The effect of climate on seagass in the Torres Strait: 2011-2014

Carter, Alex, Taylor, Helen, McKenna, Skye, York, Paul, and Rasheed, Michael (2014) The effect of climate on seagass in the Torres Strait: 2011-2014. Report. TropWATER, Cairns, QLD, Australia.

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The Seagrass Ecology Group from James Cook University’s Centre for Tropical Water & Aquatic Ecosystem Research (JCU TropWATER),in collaboration with the Torres Strait Regional Authority Land and Sea Management Unit (TSRA LSMU), established a research program from 2011 to 2014 to develop critical information for the management of dugong and turtle in the Torres Strait by understanding how their key food resource, seagrass, is affected by environmental change. An intertidal seagrass monitoring site was established at Mabuiag Island where information on seagrass biomass and species composition, and environmental data including irradiance (light), global solar exposure, daytime tidal air exposure, mean and maximum daily water temperature, rainfall, wind speed and salinity, were collected.

Seagrasses at Mabuiag Island undergo distinct seasonal changes in biomass and species composition during summer, while biomass and species composition remain relatively stable between autumn and spring. Changes in biomass were driven by changes in total hours of daytime tidal exposure, maximum daily water temperature, mean daily irradiance and total rainfall in the 30 days prior to when biomass estimates were made. Changes in species composition were driven by total hours of daytime tidal air exposure, global solar exposure, and maximum daily water temperature. The negative effect of periods of peak maximum daily water temperature on seagrass growth indicates that Mabuiag Island’s intertidal seagrasses already live at the upper limit of their thermal tolerance. Projected future increases in sea temperature are likely to have negative consequences for these shallow coastal meadows, which in turn may have profound implications for local dugong, turtle and commercial fisheries species. Management of seagrass resources in the Torres Strait should be focused on minimising any anthropogenic impacts to seagrass to ensure resilience to cumulative stressors of local seagrass populations remain high.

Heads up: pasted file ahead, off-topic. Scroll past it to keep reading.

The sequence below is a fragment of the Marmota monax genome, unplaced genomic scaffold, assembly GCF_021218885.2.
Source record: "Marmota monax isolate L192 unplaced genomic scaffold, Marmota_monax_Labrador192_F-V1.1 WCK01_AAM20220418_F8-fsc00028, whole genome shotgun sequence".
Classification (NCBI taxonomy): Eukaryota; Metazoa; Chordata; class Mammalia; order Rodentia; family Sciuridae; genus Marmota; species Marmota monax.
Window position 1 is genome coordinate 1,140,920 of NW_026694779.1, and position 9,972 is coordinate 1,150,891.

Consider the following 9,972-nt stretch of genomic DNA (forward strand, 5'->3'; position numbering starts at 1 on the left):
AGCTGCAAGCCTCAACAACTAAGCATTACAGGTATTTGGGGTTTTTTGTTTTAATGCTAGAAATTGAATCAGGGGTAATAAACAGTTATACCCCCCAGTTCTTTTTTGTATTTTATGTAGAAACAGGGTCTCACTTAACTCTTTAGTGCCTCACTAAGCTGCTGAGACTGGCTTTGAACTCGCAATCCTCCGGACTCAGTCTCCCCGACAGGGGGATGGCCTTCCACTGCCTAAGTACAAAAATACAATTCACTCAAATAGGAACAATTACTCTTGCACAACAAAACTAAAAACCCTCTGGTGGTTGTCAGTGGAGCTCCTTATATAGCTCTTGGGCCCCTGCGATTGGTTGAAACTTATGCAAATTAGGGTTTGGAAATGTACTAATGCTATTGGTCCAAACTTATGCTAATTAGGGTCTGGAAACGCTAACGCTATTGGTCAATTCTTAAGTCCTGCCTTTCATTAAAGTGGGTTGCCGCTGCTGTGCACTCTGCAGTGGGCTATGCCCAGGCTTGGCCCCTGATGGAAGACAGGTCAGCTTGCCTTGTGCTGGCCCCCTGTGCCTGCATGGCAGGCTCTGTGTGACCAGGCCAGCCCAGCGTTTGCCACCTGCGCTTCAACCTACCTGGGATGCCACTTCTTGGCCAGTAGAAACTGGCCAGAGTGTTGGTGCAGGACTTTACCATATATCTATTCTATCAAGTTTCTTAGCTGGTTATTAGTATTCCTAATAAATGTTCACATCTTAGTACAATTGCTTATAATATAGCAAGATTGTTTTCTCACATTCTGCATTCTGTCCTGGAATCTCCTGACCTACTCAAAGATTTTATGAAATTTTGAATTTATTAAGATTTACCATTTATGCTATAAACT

Results from this study highlight the importance of environmental drivers of seagrass change, and the benefits of monitoring over longer time periods to gain a more accurate understanding of seagrass dynamics. We recommend:

1. Commence a monitoring program of subtidal seagrass meadows for a similar time frame (3-4 years) to assess the relationship between subtidal seagrass biomass and species composition with environmental variables.

2. Commence manipulative experimental research to establish how Torres Strait seagrasses respond to some of the predicted effects of climate change, particularly to determine the thermal tolerance of different seagrass species found in Torres Strait.

3. Incorporate information collected from the present study and (1) and (2) to model the consequences of climate change on Torres Strait intertidal and subtidal seagrass to develop appropriate dugong and turtle management strategies that account for predicted changes in seagrass meadows.

Item ID: 44550
Item Type: Report (Report)
Related URLs:
Funders: Torres Strait Regional Authority (TSRA)
Date Deposited: 13 Sep 2016 04:55
FoR Codes: 05 ENVIRONMENTAL SCIENCES > 0502 Environmental Science and Management > 050205 Environmental Management @ 50%
06 BIOLOGICAL SCIENCES > 0602 Ecology > 060205 Marine and Estuarine Ecology (incl Marine Ichthyology) @ 50%
SEO Codes: 96 ENVIRONMENT > 9603 Climate and Climate Change > 960307 Effects of Climate Change and Variability on Australia (excl. Social Impacts) @ 100%
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